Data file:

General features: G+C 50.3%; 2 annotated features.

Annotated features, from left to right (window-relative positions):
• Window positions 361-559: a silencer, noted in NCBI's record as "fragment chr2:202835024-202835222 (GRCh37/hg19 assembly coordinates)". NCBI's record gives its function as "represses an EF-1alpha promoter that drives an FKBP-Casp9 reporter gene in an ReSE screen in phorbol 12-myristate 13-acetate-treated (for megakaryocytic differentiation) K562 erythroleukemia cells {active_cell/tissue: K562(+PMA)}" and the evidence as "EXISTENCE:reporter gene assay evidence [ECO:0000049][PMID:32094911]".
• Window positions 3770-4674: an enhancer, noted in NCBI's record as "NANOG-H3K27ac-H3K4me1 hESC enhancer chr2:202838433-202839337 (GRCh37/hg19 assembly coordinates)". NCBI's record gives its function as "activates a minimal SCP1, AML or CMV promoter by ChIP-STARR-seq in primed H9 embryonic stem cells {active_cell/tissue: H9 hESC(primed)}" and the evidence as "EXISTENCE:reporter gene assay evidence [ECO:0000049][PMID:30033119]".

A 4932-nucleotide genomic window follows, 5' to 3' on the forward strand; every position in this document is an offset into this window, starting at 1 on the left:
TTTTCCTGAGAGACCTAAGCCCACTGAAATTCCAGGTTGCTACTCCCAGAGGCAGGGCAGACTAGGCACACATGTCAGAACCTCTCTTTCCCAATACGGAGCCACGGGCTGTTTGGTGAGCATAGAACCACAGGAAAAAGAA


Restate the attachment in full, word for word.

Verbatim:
General features: G+C 50.3%; 2 annotated features.

Annotated features, from left to right (window-relative positions):
• Window positions 361-559: a silencer, noted in NCBI's record as "fragment chr2:202835024-202835222 (GRCh37/hg19 assembly coordinates)". NCBI's record gives its function as "represses an EF-1alpha promoter that drives an FKBP-Casp9 reporter gene in an ReSE screen in phorbol 12-myristate 13-acetate-treated (for megakaryocytic differentiation) K562 erythroleukemia cells {active_cell/tissue: K562(+PMA)}" and the evidence as "EXISTENCE:reporter gene assay evidence [ECO:0000049][PMID:32094911]".
• Window positions 3770-4674: an enhancer, noted in NCBI's record as "NANOG-H3K27ac-H3K4me1 hESC enhancer chr2:202838433-202839337 (GRCh37/hg19 assembly coordinates)". NCBI's record gives its function as "activates a minimal SCP1, AML or CMV promoter by ChIP-STARR-seq in primed H9 embryonic stem cells {active_cell/tissue: H9 hESC(primed)}" and the evidence as "EXISTENCE:reporter gene assay evidence [ECO:0000049][PMID:30033119]".

A 4932-nucleotide genomic window follows, 5' to 3' on the forward strand; every position in this document is an offset into this window, starting at 1 on the left:
TTTTCCTGAGAGACCTAAGCCCACTGAAATTCCAGGTTGCTACTCCCAGAGGCAGGGCAGACTAGGCACACATGTCAGAACCTCTCTTTCCCAATACGGAGCCACGGGCTGTTTGGTGAGCATAGAACCACAGGAAAAAGAA